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South Africa President Jacob Zuma ordered to step down & pay back the government money he used to upgrade his private Nkandla home

CAPE TOWN – Opposition parties in South Africa on Wednesday said the country’s president, Jacob Zuma, must be removed from office and Parlia...

CAPE TOWN – Opposition parties in South Africa on Wednesday said the country’s president, Jacob Zuma, must be removed from office and Parliament must order him to repay a reasonable percentage of the money spent on upgrades to his private Nkandla home, EWN reported.

The combined opposition parties including the Democratic Alliance (DA), Economic Freedom Fighters, United Democratic Movement, Freedom Front Plus, Congress of the People and AgangSA have just delivered their response to the findings and recommendations of the Nkandla ad-hoc committee which absolves Zuma, despite the findings by Public Protector Thuli Madonsela.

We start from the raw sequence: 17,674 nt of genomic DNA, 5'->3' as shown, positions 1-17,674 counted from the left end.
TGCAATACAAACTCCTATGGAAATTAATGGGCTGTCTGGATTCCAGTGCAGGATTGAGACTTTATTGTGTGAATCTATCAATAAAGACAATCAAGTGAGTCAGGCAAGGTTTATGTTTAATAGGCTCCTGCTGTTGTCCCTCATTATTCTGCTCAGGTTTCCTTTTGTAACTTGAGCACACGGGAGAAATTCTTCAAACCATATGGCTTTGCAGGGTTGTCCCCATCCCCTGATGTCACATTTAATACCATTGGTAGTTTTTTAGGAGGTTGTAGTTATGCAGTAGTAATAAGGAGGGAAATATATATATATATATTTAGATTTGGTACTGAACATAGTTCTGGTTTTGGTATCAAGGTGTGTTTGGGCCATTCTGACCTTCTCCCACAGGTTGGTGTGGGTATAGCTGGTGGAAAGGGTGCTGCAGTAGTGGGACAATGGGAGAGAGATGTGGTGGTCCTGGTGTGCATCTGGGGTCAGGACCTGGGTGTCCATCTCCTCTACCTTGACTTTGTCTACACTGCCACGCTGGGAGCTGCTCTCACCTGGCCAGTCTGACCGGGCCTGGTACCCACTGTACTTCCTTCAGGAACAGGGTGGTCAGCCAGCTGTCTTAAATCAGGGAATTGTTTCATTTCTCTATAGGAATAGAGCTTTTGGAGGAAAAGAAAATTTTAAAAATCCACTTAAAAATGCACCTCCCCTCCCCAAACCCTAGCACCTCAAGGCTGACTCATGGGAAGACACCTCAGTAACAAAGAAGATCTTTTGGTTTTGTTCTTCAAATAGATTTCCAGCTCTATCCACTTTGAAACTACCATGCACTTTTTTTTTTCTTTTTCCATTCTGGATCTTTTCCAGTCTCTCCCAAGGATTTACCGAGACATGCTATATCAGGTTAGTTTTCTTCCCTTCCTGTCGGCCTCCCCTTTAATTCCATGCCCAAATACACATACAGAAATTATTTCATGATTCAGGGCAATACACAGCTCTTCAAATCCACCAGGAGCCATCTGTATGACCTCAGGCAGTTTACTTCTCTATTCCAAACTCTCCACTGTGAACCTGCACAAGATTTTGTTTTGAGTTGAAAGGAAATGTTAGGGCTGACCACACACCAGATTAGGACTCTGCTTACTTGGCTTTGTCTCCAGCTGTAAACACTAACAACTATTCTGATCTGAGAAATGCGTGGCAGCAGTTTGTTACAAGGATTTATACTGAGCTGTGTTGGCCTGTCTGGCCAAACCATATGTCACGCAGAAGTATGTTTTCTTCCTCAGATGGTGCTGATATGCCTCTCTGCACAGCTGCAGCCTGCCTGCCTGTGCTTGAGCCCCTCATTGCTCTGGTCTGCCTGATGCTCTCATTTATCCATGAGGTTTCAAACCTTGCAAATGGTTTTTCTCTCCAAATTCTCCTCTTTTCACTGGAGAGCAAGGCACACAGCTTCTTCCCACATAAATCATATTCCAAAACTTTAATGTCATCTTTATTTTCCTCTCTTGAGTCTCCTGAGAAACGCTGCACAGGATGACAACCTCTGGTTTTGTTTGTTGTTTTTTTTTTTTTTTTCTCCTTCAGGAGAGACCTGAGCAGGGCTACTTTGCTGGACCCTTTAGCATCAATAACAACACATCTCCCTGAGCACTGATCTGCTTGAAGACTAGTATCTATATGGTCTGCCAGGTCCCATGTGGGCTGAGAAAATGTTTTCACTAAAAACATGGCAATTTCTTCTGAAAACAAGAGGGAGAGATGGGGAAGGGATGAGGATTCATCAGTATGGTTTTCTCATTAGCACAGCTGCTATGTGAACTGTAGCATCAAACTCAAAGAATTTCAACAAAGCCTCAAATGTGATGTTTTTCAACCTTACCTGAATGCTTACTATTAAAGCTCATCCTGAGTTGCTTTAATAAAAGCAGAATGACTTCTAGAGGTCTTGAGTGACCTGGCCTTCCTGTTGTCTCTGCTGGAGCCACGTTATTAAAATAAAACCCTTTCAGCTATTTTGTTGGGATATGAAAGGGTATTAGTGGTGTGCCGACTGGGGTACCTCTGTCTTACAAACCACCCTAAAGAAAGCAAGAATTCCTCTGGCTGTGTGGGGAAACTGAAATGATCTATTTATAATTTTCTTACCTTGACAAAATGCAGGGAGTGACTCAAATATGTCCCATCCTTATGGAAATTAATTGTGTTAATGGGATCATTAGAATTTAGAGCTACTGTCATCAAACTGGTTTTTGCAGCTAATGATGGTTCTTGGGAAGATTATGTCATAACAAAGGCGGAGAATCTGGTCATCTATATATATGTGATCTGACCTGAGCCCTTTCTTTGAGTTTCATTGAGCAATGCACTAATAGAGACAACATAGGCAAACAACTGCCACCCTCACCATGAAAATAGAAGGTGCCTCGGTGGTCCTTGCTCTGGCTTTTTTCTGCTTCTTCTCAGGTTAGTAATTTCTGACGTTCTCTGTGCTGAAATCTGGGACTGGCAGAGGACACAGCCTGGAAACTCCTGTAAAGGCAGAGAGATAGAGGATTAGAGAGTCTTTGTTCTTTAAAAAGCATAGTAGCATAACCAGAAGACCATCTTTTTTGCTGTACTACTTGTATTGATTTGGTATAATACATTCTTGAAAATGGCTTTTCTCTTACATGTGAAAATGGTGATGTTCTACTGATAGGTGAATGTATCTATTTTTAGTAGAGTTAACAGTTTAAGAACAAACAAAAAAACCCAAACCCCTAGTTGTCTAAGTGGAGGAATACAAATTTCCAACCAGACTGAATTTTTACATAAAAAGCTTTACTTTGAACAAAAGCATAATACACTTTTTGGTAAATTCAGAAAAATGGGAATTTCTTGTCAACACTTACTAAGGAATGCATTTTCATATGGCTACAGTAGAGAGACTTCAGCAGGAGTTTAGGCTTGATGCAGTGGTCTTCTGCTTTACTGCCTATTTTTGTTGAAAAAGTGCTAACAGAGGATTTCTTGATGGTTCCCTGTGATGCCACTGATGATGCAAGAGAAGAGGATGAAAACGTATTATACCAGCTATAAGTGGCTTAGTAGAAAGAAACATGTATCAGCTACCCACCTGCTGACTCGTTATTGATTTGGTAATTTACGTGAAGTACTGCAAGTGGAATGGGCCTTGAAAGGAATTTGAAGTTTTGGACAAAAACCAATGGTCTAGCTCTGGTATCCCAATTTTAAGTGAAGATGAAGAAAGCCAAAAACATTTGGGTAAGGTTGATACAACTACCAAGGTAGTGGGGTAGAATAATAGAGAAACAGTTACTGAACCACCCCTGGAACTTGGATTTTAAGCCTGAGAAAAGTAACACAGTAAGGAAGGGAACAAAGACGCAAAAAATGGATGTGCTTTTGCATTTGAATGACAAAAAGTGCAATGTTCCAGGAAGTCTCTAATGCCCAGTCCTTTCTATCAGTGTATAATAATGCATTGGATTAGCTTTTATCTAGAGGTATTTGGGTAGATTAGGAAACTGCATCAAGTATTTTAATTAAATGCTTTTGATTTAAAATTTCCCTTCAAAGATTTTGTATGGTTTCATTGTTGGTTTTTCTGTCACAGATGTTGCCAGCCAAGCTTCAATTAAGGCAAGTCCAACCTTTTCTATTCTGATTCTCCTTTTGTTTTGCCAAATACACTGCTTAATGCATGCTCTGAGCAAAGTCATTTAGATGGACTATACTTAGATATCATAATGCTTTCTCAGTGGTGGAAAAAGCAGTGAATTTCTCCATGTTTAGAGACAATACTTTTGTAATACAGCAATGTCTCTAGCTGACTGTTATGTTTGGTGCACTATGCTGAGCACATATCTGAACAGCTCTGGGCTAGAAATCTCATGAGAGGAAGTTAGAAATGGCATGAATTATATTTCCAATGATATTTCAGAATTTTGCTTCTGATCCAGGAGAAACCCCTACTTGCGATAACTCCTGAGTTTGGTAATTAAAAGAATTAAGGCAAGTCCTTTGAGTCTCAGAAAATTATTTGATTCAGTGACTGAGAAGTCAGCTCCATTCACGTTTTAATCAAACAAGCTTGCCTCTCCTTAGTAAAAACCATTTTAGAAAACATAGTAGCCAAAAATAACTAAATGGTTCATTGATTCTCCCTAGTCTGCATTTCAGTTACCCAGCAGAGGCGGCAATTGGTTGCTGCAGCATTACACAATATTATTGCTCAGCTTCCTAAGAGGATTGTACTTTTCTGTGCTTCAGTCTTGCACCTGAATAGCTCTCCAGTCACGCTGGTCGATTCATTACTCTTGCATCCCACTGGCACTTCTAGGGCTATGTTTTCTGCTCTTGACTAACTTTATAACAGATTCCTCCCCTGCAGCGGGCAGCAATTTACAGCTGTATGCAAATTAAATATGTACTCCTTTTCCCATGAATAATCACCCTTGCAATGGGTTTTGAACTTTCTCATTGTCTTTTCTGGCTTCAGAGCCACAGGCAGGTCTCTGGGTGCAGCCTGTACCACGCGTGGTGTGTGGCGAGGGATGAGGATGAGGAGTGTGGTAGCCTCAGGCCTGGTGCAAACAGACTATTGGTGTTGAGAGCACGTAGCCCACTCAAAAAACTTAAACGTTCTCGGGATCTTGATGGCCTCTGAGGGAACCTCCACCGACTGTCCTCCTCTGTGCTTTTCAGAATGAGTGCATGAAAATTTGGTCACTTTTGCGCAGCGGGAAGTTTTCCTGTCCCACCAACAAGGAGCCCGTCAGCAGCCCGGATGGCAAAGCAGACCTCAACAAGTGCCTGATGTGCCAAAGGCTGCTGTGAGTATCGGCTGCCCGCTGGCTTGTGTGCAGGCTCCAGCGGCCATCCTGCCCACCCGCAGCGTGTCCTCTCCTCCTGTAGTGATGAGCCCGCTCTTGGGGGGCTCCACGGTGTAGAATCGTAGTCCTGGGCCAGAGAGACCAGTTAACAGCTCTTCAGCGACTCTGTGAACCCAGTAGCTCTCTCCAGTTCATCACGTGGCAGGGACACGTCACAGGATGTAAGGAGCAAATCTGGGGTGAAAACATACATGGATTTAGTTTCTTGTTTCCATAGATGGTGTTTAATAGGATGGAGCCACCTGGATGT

In her report released in March, Madonsela said Zuma and his family improperly benefitted from the R246 million upgrades, which included a cattle enclosure and amphitheatre.
The ad-hoc committee was reduced to six African National Congress (ANC) Members of Parliament (MPs) after opposition parties walked out two months ago.

President Jacob Zuma
 The opposition parties say Zuma must go because he’s in violation of the Constitution which says he must help and defend the public protector.

The parties have compiled a counter report to that of the Nkandla ad-hoc committee which they label an ANC “study group.”

In its final report, the Nkandla ad-hoc committee said state security experts must re-evaluate security at the president’s home and referred the matter back to Cabinet.

In a joint statement read by DA Parliamentary leader Mmusi Maimane, they accused the ANC of abandoning the constitution.

“All in defence of one man, the ANC would rather see the Constitution crumble.”

The parties say Zuma knew full well what was unfolding at Nkandla and is hiding behind a Parliamentary process stacked with his own cheerleaders to get him off the hook.

The Nkandla ad-hoc committee’s report is scheduled to be debated in the National Assembly tomorrow.

Source: EWN
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